An Ample Wheel of Beeswax

“[L]ast week’s stomach-turning ride on the stock market — including the first time in the 115-year history of the Dow Jones Industrial Average that it moved more than 400 points for four consecutive days — was more like a terror ride on an out-of-control Big Dipper.” (Gregory Zuckerman, “Market Madness: What Happened, What’s Next“, Wall Street Journal, August 14th, 2011)

This quote, from the Money section of today’s Wall Street Journal on-line, typifies the reporting on market fluctuations during the past couple of weeks. There seems to be no limit to the superlatives to boost viewership and readership for the financial media. Unfortunately, the combination of market gyrations and the reporting of those ups and downs may, according to a study published in this month’s Journal of Finance, be part of a self-fulfilling prophesy. The authors, Thierry Foucault, David Sraer and David J. Thesmar describe, in “Individual Investors and Volatility,” how individual investor trading in stocks may in fact contribute to market volatility. In their study, which they caution was limited in scope, with conclusions that therefore should be taken with myriad caveats, they find that “…retail trading contributes to about 23% of the volatility of stock returns…” (p.1372, Vol.66, No.4, Journal of Finance, August 2011)

The suggestion of studies such as these—caveats notwithstanding–is that, as we observe market fluctuations driven by macroeconomic factors such as economic growth (or lack thereof), insipid political debates that test the boundaries of our faith in the credit of the U.S., and the guessing game in Europe as to which of the big banks there is next to fall victim to its own risk-taking, and bring the European Union to the brink, we in turn chip in and increase market volatility by trading in and out of our stocks and funds. The increased volatility resulting from these macro- and micro-economic forces offers traders the opportunity to buy and sell at prices attractive to them based on their models, which drives further share-price volatility. The process is as unending as it is unpredictable, and despite what your broker tells you, it is infinitely unpredictable.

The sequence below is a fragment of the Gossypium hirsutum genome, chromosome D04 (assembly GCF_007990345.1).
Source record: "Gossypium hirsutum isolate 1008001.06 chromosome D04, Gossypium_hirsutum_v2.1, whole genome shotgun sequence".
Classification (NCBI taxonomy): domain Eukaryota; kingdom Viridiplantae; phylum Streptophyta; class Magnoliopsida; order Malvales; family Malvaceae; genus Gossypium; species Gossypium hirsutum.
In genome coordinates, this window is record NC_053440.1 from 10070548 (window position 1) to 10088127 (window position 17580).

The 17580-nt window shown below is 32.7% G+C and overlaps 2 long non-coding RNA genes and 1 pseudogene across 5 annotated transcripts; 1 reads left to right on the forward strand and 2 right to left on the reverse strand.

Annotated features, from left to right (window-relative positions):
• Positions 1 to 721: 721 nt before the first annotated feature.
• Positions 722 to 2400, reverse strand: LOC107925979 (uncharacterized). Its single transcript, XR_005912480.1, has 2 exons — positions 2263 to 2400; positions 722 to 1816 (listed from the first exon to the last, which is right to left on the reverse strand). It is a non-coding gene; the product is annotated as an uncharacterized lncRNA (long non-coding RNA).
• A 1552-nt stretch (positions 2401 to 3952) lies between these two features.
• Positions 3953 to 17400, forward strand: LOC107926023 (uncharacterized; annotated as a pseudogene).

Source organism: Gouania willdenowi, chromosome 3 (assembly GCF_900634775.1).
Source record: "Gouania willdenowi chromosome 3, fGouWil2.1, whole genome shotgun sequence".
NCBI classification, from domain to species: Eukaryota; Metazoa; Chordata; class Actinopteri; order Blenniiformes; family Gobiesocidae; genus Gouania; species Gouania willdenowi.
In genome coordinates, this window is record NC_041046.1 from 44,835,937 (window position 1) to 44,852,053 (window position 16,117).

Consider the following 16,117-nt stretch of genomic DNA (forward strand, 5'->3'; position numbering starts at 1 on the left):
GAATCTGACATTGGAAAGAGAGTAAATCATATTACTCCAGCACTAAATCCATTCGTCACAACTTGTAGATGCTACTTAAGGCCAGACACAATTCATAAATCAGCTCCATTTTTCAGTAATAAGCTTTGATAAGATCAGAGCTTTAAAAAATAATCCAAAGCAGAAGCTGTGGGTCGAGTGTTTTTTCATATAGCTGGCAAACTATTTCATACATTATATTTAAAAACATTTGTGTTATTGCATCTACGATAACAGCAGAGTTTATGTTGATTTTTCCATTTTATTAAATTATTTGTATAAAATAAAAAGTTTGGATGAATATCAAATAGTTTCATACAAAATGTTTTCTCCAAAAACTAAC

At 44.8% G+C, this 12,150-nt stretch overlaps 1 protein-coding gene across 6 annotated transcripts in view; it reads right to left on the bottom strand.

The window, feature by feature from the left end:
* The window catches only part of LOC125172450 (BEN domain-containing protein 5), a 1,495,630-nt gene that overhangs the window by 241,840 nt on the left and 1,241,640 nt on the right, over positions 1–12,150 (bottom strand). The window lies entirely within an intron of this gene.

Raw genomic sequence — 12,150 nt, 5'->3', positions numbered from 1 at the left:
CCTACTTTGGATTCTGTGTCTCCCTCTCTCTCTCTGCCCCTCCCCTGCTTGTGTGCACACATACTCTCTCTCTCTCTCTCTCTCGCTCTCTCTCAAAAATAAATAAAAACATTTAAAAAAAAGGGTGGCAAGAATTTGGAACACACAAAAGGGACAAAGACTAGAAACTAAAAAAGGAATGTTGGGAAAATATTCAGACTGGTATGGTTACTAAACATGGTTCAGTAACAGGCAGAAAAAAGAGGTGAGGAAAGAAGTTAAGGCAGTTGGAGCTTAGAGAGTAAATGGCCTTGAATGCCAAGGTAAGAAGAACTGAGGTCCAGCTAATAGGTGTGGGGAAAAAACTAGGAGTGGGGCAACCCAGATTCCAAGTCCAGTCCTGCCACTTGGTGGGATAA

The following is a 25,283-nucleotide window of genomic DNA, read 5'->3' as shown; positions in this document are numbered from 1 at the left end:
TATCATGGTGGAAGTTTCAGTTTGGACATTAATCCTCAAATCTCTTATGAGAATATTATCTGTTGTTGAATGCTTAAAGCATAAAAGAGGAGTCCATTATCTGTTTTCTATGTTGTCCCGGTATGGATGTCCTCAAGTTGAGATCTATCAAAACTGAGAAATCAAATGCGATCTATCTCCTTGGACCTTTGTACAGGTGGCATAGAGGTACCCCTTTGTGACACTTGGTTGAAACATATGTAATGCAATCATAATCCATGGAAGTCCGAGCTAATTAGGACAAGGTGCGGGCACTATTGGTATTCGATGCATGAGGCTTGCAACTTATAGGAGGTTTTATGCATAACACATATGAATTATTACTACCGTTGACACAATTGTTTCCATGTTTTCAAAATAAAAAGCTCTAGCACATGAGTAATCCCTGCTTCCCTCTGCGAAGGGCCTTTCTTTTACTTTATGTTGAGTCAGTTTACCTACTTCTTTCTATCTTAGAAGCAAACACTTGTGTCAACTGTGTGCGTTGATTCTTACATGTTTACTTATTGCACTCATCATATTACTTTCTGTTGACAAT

Most troubling about the potential that our wounds may be in part self-inflicted, as suggested by Foucault, Sraer and Thesmar’s article is that our track record in calling the ups and downs of the markets is questionable at best. In his 2011 book, Don’t Count On It!, John Bogle, the founder of Vanguard, now the largest mutual fund company, demonstrates the degree to which we reduce our long-term returns by trying to time the market and pick the next winners. On page 332, pointing to twenty five years of mutual fund data (a topic about which he knows a thing or two), he offers the sobering conclusion:

“Begin with the fact that during the 25-year period 1980-2005, when the S&P 500 index rose at a 12.3 percent annual rate, the return of the average fund averaged 10.0 percent annually…but the returns actually earned by their shareholders—was just 2.4 percent, only 25 percent of the annual return reported by the fund[s] themselves.”

Set aside for another time the reasons why the average fund falls short of the market—more puzzling, perhaps – why an estimated 100 million investors pay active mutual fund managers to, as a group, underperform the market long-term, and set aside the investment math involved in making the distinction between the statutorily required time-weighted returns reported by mutual funds and the dollar-weighted returns reflecting our personal returns. Further still, set aside for the moment the fact that the return of 2.4 percent per year mentioned is before taxes and inflation. Focus instead on the fact that our attempts to time the market and pick the next winning mutual fund yields for us, as a group, just 25% of the annual return offered by the funds in which we invest long-term. And that is if we are prudent enough to stay clear of individual stocks and instead buy mutual funds.